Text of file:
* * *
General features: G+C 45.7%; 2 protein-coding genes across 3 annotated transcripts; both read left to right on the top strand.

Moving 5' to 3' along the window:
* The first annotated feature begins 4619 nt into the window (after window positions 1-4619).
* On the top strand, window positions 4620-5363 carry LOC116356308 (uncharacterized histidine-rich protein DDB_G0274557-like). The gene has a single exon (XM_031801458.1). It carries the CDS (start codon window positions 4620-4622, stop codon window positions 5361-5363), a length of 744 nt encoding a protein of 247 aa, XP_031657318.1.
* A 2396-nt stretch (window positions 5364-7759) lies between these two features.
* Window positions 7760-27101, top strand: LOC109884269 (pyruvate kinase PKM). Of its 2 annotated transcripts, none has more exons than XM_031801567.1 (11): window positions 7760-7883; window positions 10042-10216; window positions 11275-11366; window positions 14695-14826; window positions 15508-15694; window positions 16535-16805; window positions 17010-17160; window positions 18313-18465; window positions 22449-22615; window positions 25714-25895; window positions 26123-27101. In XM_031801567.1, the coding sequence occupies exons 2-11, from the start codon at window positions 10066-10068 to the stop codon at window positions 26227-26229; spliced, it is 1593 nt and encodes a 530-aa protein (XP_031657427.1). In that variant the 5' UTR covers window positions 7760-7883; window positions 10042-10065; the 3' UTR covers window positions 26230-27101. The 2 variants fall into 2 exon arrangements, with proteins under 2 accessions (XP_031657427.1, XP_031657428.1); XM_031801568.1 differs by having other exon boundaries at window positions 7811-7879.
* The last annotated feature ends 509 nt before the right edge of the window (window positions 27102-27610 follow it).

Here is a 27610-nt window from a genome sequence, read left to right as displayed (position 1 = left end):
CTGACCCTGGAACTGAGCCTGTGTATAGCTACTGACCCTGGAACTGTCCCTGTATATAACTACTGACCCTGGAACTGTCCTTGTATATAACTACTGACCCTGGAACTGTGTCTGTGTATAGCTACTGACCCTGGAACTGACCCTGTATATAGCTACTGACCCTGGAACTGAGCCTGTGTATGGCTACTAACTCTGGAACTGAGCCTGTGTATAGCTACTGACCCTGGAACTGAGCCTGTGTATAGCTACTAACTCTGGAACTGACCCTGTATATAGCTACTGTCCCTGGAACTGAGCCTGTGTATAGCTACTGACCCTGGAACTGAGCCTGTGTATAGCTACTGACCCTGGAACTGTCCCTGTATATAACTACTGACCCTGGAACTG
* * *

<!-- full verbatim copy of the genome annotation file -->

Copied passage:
General features: G+C 45.7%; 2 protein-coding genes across 3 annotated transcripts; both read left to right on the top strand.

Moving 5' to 3' along the window:
* The first annotated feature begins 4619 nt into the window (after window positions 1-4619).
* On the top strand, window positions 4620-5363 carry LOC116356308 (uncharacterized histidine-rich protein DDB_G0274557-like). The gene has a single exon (XM_031801458.1). It carries the CDS (start codon window positions 4620-4622, stop codon window positions 5361-5363), a length of 744 nt encoding a protein of 247 aa, XP_031657318.1.
* A 2396-nt stretch (window positions 5364-7759) lies between these two features.
* Window positions 7760-27101, top strand: LOC109884269 (pyruvate kinase PKM). Of its 2 annotated transcripts, none has more exons than XM_031801567.1 (11): window positions 7760-7883; window positions 10042-10216; window positions 11275-11366; window positions 14695-14826; window positions 15508-15694; window positions 16535-16805; window positions 17010-17160; window positions 18313-18465; window positions 22449-22615; window positions 25714-25895; window positions 26123-27101. In XM_031801567.1, the coding sequence occupies exons 2-11, from the start codon at window positions 10066-10068 to the stop codon at window positions 26227-26229; spliced, it is 1593 nt and encodes a 530-aa protein (XP_031657427.1). In that variant the 5' UTR covers window positions 7760-7883; window positions 10042-10065; the 3' UTR covers window positions 26230-27101. The 2 variants fall into 2 exon arrangements, with proteins under 2 accessions (XP_031657427.1, XP_031657428.1); XM_031801568.1 differs by having other exon boundaries at window positions 7811-7879.
* The last annotated feature ends 509 nt before the right edge of the window (window positions 27102-27610 follow it).

Here is a 27610-nt window from a genome sequence, read left to right as displayed (position 1 = left end):
CTGACCCTGGAACTGAGCCTGTGTATAGCTACTGACCCTGGAACTGTCCCTGTATATAACTACTGACCCTGGAACTGTCCTTGTATATAACTACTGACCCTGGAACTGTGTCTGTGTATAGCTACTGACCCTGGAACTGACCCTGTATATAGCTACTGACCCTGGAACTGAGCCTGTGTATGGCTACTAACTCTGGAACTGAGCCTGTGTATAGCTACTGACCCTGGAACTGAGCCTGTGTATAGCTACTAACTCTGGAACTGACCCTGTATATAGCTACTGTCCCTGGAACTGAGCCTGTGTATAGCTACTGACCCTGGAACTGAGCCTGTGTATAGCTACTGACCCTGGAACTGTCCCTGTATATAACTACTGACCCTGGAACTG